192 pages, 6 1/8 x 9 1/4
2 b-w images
Literatures of Liberation from Civil Rights to the Second Wave
Rutgers University Press
Freedom’s Ring begins with the question of how the American ideal of freedom, which so effectively defends a conservative agenda today, from globally exploitative free trade to anti-French “freedom fries” during the War in Iraq, once bolstered the progressive causes of Freedom Summer, the Free Speech Movement, and more militant Black Power and Women’s Liberation movements with equal efficacy. Focused as it is on the faring of freedom throughout the liberation era, this book also explores attempts made by rights movements to achieve the often competitive or cross-canceling American ideal of equality–economic, professional, and otherwise. Although many struggled and died for it in the civil rights era, freedoms such as the vote, integrated bus rides, and sex without consequences via the Pill, are ultimately free–costing officialdom little if anything to fully implement—while equality with respect to jobs, salaries, education, housing, and health care, will forever be the much more expensive nut to crack. Freedom’s Ring regards the politics of freedom, and politics in general, as a low-cost substitute for and engrossing distraction from substantive economic problem-solving from the liberation era to the present day.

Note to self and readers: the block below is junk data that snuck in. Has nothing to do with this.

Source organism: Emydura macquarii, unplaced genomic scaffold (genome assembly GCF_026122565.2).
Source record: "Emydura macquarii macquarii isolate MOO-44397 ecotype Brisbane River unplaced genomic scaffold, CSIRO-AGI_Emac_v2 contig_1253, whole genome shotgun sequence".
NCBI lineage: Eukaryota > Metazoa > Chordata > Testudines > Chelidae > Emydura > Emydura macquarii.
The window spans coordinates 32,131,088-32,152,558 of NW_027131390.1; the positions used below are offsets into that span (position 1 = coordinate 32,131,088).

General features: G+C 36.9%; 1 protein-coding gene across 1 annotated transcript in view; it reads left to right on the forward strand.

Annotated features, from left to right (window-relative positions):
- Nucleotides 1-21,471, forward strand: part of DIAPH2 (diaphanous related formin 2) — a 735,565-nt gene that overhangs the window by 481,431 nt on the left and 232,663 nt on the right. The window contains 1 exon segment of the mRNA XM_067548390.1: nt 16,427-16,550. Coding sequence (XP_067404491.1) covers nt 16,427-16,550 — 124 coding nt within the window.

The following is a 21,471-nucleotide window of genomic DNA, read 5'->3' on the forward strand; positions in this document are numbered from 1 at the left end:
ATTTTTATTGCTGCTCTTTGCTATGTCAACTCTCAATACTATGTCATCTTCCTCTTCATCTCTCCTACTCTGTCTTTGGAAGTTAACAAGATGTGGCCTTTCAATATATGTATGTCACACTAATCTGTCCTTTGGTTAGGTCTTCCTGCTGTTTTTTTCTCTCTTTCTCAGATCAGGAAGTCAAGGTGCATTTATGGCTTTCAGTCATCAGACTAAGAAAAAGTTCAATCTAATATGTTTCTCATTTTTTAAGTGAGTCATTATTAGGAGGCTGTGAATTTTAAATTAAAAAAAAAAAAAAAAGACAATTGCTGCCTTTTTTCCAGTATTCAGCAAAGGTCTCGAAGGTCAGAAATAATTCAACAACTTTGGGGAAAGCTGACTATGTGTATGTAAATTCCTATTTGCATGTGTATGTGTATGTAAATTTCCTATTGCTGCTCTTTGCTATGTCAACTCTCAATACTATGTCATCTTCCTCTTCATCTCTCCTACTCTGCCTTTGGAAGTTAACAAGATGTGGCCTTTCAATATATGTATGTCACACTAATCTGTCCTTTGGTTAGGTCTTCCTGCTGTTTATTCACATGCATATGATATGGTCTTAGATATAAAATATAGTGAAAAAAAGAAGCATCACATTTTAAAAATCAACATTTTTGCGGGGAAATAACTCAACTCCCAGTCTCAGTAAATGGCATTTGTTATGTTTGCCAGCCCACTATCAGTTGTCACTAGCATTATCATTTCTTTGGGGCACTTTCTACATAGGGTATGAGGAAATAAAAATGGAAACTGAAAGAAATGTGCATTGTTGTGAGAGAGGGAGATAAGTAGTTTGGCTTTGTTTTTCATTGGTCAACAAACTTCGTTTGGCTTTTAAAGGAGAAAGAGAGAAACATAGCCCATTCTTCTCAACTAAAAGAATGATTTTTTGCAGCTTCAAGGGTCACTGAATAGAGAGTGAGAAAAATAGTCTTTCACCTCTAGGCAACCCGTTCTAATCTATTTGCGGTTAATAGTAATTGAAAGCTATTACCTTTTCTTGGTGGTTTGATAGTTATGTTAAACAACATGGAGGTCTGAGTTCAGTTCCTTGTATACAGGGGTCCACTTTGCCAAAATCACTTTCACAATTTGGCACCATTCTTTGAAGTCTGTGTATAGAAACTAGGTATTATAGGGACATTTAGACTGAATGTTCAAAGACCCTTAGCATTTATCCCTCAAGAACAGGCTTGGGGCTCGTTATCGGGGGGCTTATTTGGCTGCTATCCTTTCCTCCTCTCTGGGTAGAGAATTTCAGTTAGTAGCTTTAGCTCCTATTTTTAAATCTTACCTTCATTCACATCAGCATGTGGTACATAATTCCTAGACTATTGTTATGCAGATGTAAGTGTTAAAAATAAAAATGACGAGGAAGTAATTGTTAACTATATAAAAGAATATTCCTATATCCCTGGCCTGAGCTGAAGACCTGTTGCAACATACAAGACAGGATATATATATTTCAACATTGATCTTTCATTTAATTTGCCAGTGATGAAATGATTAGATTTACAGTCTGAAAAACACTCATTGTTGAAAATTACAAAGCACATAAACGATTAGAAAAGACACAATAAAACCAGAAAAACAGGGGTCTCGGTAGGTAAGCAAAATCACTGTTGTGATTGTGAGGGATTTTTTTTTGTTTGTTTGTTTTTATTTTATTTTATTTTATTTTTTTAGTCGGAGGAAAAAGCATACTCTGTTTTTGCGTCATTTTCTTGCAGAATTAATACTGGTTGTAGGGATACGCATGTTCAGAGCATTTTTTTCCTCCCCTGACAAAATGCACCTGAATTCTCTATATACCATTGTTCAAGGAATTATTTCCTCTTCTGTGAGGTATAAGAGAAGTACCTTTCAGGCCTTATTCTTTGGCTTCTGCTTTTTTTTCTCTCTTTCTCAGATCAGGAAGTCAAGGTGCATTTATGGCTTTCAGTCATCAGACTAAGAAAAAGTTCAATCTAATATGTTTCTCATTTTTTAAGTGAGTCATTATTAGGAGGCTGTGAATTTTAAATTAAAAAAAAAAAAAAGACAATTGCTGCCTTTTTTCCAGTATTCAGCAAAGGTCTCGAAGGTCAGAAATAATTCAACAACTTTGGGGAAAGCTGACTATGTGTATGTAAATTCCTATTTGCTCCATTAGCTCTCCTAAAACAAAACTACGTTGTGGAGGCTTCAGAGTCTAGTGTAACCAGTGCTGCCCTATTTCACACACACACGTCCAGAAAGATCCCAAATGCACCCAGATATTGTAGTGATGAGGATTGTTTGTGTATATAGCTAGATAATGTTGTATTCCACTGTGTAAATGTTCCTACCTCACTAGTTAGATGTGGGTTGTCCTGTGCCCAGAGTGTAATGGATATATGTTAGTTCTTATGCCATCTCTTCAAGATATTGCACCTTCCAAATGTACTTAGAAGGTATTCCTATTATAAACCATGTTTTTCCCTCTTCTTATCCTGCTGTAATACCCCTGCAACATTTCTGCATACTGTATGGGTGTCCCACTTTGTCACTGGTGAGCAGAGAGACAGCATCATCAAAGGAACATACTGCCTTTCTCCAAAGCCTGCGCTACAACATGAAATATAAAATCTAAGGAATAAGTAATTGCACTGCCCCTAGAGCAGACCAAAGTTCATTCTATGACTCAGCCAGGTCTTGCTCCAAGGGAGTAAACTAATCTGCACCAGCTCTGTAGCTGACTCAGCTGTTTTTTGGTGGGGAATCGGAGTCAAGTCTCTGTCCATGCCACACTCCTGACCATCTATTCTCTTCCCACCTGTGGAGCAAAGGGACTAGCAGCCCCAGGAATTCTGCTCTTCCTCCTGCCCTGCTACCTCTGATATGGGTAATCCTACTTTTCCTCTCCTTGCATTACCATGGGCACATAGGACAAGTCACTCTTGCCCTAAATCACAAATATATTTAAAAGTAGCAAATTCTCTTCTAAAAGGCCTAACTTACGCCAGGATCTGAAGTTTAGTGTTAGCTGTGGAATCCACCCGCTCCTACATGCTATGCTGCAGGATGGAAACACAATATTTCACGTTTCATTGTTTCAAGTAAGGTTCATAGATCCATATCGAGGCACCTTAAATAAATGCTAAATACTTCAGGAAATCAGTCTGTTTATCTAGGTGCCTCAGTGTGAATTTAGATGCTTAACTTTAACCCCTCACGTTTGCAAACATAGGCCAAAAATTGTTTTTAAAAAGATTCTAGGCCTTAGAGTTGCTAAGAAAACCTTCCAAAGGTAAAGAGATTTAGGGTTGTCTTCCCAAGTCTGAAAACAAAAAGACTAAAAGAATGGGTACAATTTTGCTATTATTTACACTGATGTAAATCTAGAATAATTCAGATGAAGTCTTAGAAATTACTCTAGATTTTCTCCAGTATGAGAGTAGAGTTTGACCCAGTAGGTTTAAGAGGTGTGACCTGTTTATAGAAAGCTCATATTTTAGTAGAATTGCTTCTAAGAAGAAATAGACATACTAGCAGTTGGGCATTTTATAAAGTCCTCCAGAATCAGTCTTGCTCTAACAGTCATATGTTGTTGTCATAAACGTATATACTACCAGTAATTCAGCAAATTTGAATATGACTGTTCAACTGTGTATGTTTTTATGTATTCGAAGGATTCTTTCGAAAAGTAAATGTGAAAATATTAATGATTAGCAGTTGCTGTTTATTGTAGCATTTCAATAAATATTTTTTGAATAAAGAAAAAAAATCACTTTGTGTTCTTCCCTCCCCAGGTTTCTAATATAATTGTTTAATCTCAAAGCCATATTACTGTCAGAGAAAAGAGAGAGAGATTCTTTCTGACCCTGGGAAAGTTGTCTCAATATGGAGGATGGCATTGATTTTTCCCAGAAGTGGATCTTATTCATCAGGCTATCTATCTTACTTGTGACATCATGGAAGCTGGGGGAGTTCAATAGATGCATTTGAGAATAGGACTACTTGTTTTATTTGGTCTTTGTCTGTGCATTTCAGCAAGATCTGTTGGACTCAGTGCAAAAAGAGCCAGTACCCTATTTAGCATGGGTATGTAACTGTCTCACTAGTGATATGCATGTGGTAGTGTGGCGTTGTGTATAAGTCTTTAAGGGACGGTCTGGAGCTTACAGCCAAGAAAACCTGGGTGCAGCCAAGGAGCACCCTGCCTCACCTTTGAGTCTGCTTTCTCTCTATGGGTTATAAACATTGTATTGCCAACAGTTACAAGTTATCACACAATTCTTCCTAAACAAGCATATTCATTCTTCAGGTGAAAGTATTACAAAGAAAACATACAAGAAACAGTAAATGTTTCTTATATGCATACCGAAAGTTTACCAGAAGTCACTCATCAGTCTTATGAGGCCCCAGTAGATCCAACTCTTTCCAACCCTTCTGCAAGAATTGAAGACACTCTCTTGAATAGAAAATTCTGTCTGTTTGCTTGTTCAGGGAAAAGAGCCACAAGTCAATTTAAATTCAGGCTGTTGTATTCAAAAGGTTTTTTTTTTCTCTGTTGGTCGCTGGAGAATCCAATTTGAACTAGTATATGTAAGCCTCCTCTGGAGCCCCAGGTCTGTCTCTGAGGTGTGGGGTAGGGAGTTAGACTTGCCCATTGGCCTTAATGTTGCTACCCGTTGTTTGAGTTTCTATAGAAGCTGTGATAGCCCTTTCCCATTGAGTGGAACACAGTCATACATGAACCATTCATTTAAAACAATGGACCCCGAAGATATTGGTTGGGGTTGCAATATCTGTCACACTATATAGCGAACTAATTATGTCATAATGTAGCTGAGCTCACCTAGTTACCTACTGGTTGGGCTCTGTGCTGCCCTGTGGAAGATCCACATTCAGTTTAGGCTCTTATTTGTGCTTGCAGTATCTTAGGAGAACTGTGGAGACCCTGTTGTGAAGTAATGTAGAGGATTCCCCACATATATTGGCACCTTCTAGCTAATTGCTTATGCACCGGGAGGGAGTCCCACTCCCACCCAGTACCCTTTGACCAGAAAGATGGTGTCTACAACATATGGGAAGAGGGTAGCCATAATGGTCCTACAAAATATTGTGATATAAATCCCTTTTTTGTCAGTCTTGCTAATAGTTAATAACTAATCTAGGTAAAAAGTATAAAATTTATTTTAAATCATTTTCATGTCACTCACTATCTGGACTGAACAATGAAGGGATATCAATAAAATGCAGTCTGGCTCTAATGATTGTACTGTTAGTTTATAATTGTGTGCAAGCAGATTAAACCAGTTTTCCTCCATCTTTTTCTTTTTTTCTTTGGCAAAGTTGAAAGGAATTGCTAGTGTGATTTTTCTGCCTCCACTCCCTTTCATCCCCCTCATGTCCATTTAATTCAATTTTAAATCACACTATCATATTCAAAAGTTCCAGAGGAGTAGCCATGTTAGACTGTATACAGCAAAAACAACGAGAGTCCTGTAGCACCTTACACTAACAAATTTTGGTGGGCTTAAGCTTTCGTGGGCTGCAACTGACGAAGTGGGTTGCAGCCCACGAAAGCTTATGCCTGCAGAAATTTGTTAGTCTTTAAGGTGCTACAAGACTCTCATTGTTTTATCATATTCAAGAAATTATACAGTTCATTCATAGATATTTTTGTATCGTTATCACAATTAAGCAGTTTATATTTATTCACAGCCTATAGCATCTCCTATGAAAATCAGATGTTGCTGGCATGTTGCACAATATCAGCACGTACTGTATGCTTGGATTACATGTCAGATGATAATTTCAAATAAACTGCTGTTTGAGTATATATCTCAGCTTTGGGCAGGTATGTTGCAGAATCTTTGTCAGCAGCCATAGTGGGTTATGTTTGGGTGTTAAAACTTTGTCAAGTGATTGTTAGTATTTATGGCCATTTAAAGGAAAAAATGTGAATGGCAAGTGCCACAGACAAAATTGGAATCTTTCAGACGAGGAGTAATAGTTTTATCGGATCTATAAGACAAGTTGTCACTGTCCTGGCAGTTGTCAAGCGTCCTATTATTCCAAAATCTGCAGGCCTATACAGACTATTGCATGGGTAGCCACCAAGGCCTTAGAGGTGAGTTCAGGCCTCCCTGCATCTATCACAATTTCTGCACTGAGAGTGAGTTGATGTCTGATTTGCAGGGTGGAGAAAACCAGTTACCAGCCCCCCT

Hard fought, hardly equitable, and deeply contested, freedom remains a core concept in modern American national identity. Jacqueline Foertsch’s lively and compelling Freedom’s Ring traces how it rallied postwar Americans to fight for racial equality, personal liberation, and women’s rights from the 1950s to the 1970s with profound results.'
Jacqueline Foertsch’s Freedom’s Ring is a smart-minded and provocative inquiry into the literary legacy of the postwar Civil Rights era, the storied epoch from the 1950s to the 1970s that remains an inspiration to an ongoing struggle. Foertsch’s cultural criticism is authoritative and insightful, her voice captivating and passionate, and her subject timelier than ever.
JACQUELINE FOERTSCH is a professor of English and chair of the steering committee for Postwar Faculty Colloquium at the University of North Texas in Denton. She is the author of several books including American Drama: In Dialogue, 1714-Present and Reckoning Day: Race, Place, and the Atom Bomb in Postwar America.
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